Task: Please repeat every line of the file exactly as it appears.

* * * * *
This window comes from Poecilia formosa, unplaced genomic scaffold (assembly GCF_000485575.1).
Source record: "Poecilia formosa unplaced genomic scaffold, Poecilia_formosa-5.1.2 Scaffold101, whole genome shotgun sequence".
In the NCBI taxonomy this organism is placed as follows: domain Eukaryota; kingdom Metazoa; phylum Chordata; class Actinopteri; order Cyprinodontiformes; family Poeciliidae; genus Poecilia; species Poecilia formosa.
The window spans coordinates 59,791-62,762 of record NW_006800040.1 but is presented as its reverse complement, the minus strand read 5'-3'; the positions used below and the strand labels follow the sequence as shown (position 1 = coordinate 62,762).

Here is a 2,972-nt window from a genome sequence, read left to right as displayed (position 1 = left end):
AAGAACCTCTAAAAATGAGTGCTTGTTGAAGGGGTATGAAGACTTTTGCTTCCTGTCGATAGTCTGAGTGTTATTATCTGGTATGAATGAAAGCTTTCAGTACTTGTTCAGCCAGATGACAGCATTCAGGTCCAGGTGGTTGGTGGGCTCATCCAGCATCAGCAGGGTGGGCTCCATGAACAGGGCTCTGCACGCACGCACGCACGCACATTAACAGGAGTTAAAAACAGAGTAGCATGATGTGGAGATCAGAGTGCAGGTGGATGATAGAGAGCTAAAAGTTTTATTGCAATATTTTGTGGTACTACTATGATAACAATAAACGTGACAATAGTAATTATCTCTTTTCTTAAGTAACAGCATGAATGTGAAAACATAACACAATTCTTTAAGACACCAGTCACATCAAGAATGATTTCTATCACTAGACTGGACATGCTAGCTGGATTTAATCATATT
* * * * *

This window comes from Poecilia formosa, unplaced genomic scaffold (assembly GCF_000485575.1).
Source record: "Poecilia formosa unplaced genomic scaffold, Poecilia_formosa-5.1.2 Scaffold101, whole genome shotgun sequence".
In the NCBI taxonomy this organism is placed as follows: domain Eukaryota; kingdom Metazoa; phylum Chordata; class Actinopteri; order Cyprinodontiformes; family Poeciliidae; genus Poecilia; species Poecilia formosa.
The window spans coordinates 59,791-62,762 of record NW_006800040.1 but is presented as its reverse complement, the minus strand read 5'-3'; the positions used below and the strand labels follow the sequence as shown (position 1 = coordinate 62,762).

Here is a 2,972-nt window from a genome sequence, read left to right as displayed (position 1 = left end):
AAGAACCTCTAAAAATGAGTGCTTGTTGAAGGGGTATGAAGACTTTTGCTTCCTGTCGATAGTCTGAGTGTTATTATCTGGTATGAATGAAAGCTTTCAGTACTTGTTCAGCCAGATGACAGCATTCAGGTCCAGGTGGTTGGTGGGCTCATCCAGCATCAGCAGGGTGGGCTCCATGAACAGGGCTCTGCACGCACGCACGCACGCACATTAACAGGAGTTAAAAACAGAGTAGCATGATGTGGAGATCAGAGTGCAGGTGGATGATAGAGAGCTAAAAGTTTTATTGCAATATTTTGTGGTACTACTATGATAACAATAAACGTGACAATAGTAATTATCTCTTTTCTTAAGTAACAGCATGAATGTGAAAACATAACACAATTCTTTAAGACACCAGTCACATCAAGAATGATTTCTATCACTAGACTGGACATGCTAGCTGGATTTAATCATATT